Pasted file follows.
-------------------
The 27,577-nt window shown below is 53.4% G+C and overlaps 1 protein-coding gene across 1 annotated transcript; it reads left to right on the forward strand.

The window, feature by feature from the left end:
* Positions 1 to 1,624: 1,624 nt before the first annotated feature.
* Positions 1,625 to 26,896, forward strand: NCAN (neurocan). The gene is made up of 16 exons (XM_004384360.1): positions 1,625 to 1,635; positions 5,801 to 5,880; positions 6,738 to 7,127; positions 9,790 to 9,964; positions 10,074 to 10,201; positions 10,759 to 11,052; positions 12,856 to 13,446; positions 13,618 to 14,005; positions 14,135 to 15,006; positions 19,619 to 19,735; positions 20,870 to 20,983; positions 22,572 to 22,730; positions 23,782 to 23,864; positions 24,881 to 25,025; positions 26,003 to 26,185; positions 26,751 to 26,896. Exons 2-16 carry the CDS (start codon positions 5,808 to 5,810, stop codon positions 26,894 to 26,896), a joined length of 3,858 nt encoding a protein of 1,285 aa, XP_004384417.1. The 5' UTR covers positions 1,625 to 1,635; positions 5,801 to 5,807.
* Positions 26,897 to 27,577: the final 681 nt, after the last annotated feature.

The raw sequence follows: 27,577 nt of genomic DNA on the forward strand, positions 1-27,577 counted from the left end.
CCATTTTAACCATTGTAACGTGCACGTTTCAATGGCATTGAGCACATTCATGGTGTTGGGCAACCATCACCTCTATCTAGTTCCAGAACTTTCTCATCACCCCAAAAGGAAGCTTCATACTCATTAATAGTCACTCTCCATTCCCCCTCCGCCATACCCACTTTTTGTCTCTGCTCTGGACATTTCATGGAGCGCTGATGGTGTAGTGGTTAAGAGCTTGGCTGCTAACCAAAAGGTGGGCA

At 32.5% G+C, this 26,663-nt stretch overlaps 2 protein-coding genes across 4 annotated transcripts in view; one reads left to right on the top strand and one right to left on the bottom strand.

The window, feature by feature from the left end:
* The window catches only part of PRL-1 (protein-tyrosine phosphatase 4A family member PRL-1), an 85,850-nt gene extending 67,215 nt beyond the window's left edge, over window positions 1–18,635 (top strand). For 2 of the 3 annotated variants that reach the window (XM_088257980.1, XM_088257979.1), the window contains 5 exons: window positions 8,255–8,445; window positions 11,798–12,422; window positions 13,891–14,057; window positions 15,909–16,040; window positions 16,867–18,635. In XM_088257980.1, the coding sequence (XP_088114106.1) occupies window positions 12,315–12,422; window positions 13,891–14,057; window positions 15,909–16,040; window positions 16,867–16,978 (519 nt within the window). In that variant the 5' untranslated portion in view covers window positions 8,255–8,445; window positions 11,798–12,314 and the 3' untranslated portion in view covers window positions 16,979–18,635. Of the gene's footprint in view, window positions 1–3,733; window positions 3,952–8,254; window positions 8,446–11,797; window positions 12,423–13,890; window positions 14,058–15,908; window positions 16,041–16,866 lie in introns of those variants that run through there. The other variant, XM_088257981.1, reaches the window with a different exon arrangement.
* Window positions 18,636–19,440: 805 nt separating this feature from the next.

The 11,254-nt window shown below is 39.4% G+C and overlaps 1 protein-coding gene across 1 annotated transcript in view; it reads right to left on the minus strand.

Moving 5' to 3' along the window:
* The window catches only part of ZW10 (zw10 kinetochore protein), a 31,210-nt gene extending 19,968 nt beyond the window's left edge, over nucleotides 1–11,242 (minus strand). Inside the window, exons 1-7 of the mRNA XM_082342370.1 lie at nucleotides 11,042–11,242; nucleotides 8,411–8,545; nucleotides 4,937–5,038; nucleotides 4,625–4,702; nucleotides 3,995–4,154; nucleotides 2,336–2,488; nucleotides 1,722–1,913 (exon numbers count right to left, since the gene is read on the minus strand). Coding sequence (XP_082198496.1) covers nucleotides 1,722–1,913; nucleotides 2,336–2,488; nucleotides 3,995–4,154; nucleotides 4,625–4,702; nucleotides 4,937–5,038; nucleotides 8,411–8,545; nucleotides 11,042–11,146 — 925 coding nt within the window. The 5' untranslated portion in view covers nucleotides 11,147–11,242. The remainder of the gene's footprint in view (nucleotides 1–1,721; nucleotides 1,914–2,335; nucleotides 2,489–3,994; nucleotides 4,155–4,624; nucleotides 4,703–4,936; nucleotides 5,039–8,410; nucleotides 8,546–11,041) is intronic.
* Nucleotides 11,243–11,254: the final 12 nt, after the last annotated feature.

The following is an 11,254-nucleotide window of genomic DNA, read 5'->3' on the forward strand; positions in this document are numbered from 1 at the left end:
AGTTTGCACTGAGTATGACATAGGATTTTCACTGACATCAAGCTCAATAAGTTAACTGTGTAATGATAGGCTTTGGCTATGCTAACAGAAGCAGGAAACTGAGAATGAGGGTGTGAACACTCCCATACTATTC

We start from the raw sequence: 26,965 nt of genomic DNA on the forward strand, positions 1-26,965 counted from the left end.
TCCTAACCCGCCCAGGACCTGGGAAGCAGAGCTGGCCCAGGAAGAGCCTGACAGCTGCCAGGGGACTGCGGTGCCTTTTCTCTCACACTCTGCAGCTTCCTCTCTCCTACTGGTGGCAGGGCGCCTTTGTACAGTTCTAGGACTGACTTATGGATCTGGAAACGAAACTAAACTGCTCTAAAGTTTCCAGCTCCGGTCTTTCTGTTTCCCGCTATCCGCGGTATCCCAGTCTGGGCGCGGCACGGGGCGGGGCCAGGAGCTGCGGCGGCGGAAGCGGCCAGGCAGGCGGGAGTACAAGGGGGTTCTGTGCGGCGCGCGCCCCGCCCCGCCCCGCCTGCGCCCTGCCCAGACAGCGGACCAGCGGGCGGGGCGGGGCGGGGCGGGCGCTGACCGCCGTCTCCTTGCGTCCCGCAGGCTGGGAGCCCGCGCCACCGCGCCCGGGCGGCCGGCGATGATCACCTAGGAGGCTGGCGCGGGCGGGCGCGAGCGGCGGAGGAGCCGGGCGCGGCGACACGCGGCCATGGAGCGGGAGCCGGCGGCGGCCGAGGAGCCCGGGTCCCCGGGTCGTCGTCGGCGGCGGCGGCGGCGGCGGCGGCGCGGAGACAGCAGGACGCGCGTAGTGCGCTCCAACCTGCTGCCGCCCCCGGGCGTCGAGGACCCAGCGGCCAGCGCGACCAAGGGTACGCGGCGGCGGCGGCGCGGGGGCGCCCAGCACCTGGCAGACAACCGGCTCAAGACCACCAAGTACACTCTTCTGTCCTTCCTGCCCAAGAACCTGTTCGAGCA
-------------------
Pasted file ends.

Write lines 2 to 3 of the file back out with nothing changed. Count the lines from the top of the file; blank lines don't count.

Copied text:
The window, feature by feature from the left end:
* Positions 1 to 1,624: 1,624 nt before the first annotated feature.